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Moroni - Dar es Salaam - Dubai - London - Bristol

The long journey home


View Comores 2017 - Cloud Coup Coup Land or Secret Paradise? on Grete Howard's travel map.

The air-conditioner slowly gave up its will to live some time during the night, meaning that the room is mighty warm this morning! We sit outside on the terrace for a while to cool down before going for breakfast.

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Breakfast

Despite advertising that their breakfast starts at 06:00, there is precious little choice when we arrive at 06:20. Potatoes it is then.

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Checking out

Hopefully this will be the last time we check out of this hotel! There is some confusion this morning with the bill: because we came back to the same room when we returned from our aborted home journey yesterday, they seem to have added items from the previous two nights onto our bill this morning. We query it, but can’t quite understand the receptionist’s explanation. It doesn’t help that the short (just a few minutes) phone call to England yesterday cost us £45. Studying the bill more closely it becomes obvious. Yes, they have added the first two nights on the bill, but they have also subtracted the bill we paid yesterday. We didn’t notice that there is a Debit and a Credit column. Doh.

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Moroni Airport

Confusion over and we make our way to the airport. Again. Thankfully Omar still has the VIP pass from yesterday, so we walk straight in, despite the airport not being officially open yet. Check-in for the Dar es Salaam flight isn’t due to start until 07:30 anyway, so we are over half an hour early.

The departures hall has a grand total of five seats, and we have three of them. Result.

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Nothing seems to be happening though, and Omar goes off to check what is going on. “Check in will start at 8:00” he informs us when he returns. 08:00 comes and goes. “At 08:30” says the official when we ask. Meanwhile we people-watch. We see the first ill-behaved young child since we arrived in Comoros, causing havoc while waiting in line to check in.

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Photography is not permitted, and an officious looking security guard tells me off. I try my luck again though, very surreptitiously, as the wording on the back of the porters’ jerkins amuses me. I thought exploiting your staff was illegal, and not something you’d want to advertise.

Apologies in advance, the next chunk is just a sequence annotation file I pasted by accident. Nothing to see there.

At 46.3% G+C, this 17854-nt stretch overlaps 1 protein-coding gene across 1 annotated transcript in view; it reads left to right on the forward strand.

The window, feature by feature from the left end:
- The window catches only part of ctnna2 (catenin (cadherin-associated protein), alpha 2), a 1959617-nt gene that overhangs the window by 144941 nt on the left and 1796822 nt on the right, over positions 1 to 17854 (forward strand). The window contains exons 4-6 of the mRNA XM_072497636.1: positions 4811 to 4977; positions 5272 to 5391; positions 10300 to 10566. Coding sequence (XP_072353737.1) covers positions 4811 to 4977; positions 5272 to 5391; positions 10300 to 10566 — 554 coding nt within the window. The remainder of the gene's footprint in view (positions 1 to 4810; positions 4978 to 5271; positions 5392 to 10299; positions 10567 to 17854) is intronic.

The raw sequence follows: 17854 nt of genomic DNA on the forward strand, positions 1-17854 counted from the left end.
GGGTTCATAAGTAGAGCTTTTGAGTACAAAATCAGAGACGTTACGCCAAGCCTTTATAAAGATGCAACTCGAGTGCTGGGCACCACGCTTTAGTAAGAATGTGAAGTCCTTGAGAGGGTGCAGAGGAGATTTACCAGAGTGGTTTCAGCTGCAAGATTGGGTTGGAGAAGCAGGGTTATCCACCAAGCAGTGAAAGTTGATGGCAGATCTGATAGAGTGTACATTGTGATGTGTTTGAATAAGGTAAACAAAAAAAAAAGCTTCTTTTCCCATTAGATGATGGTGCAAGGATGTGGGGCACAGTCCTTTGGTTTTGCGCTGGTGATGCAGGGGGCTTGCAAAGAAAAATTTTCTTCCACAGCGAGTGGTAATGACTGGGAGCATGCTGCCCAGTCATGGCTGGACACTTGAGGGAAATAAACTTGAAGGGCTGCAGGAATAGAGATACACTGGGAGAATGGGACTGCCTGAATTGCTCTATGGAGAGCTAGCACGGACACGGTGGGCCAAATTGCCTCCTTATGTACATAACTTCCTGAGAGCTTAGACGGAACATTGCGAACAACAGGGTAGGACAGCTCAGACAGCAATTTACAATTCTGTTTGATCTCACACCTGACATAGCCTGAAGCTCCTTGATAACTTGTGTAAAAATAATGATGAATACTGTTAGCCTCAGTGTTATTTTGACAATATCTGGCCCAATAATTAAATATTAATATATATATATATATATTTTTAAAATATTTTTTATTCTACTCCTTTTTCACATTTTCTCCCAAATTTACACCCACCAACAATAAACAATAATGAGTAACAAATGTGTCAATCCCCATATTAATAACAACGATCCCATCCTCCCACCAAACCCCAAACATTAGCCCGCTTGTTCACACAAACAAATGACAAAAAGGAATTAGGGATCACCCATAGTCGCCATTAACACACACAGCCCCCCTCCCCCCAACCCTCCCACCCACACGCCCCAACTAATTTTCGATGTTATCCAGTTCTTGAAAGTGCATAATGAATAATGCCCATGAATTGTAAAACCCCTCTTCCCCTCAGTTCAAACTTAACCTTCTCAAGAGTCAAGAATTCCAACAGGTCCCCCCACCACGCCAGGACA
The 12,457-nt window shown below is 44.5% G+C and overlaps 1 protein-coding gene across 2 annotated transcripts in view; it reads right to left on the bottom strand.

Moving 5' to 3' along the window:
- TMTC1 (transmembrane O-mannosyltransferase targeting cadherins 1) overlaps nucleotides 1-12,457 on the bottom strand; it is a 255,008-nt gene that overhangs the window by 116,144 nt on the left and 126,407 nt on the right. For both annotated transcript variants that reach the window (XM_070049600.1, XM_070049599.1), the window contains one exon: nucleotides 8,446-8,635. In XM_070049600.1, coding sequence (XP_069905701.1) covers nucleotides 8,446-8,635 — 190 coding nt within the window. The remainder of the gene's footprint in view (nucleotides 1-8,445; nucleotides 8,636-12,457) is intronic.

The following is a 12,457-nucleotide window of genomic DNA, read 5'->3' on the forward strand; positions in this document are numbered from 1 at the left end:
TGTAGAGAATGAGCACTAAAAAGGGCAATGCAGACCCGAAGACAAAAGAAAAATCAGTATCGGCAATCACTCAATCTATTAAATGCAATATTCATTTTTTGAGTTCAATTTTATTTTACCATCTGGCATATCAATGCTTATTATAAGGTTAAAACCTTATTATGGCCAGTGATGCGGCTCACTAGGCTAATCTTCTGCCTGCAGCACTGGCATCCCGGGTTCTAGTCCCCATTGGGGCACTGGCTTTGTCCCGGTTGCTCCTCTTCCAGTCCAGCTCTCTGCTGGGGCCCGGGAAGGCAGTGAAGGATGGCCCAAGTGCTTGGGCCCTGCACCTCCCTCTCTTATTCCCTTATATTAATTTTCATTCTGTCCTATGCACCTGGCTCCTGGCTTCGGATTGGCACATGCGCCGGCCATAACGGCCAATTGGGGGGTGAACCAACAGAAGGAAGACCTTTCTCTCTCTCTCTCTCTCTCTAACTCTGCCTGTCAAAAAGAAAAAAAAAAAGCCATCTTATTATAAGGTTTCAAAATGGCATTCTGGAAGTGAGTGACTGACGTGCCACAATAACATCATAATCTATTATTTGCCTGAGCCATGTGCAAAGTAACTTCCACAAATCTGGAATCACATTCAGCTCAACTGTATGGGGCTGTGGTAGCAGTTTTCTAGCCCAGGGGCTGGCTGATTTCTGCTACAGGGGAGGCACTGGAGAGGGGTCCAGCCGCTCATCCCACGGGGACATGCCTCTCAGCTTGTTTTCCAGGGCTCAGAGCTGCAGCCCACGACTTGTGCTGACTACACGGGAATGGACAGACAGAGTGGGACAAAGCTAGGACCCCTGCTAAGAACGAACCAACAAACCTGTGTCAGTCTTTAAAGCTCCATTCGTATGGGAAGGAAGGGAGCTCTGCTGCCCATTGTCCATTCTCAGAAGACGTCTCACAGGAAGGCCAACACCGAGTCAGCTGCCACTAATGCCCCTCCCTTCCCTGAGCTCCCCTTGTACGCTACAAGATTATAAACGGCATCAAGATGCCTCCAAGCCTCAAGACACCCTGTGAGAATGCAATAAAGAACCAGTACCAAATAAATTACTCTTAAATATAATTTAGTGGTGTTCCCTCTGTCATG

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By 08:30 we are told that the plane hasn’t even arrived yet, and won’t be departing until 13:00. Groan. Omar phones the Air Tanzania office in town and comes back with good news: we are definitely on the passenger list. Yay! One step nearer.

An hour or so goes by, with more people watching. A kindly official appears and looks at our tickets for the connecting flight in Dar. I am not exactly comforted when he mumbles “sorry” and wanders off. Omar explains that he is going to phone the office to “make sure the flight leaves on time” so that we don’t miss the onward connection. I don’t hold out much hope though. We have just over an hour in Dar, but we have to queue to get our visa ($50 just to collect our bags!), queue for passport control, wait to collect our bags, make our way to departures, queue to check in at the Emirates counter, then queue again for immigration and security.

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Finally the Air Tanzania desks open up and we get to check in. To save some time in Dar es Salaam, I ask if they can check our bags all the way through to London. The clerk shakes his head: “No, sorry”. I plead with him and explain the situation. He fully understands my predicament, and wishes he could help; but the truth of the matter is that he cannot physically do it as they do not have a computerised system with access to international flights. Wow. I can’t remember the last time I had a hand written boarding card!

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Our main luggage goes through an x-ray at the check-in desk, and I am invited behind the counter to open mine up as they claim to have seen something ‘suspicious’. They are placated, however, when I point out that it is just some camera equipment.

Before we are even permitted to join the queue for passport control, a security guard checks our passports and makes sure we have completed a departure card.

At the immigration counter our passports are checked and stamped, our photograph is taken as are fingerprints from all fingers on both hands.

In the next booth they check our passports again and relieve us of the departure card.

At the x-ray my AA batteries are confiscated, as are a couple of safety pins. The batteries go in the manager’s drawer. Hmmm. A nice little business sideline?

We have now officially left Comoros and are technically in no-mans-land: the departure gate.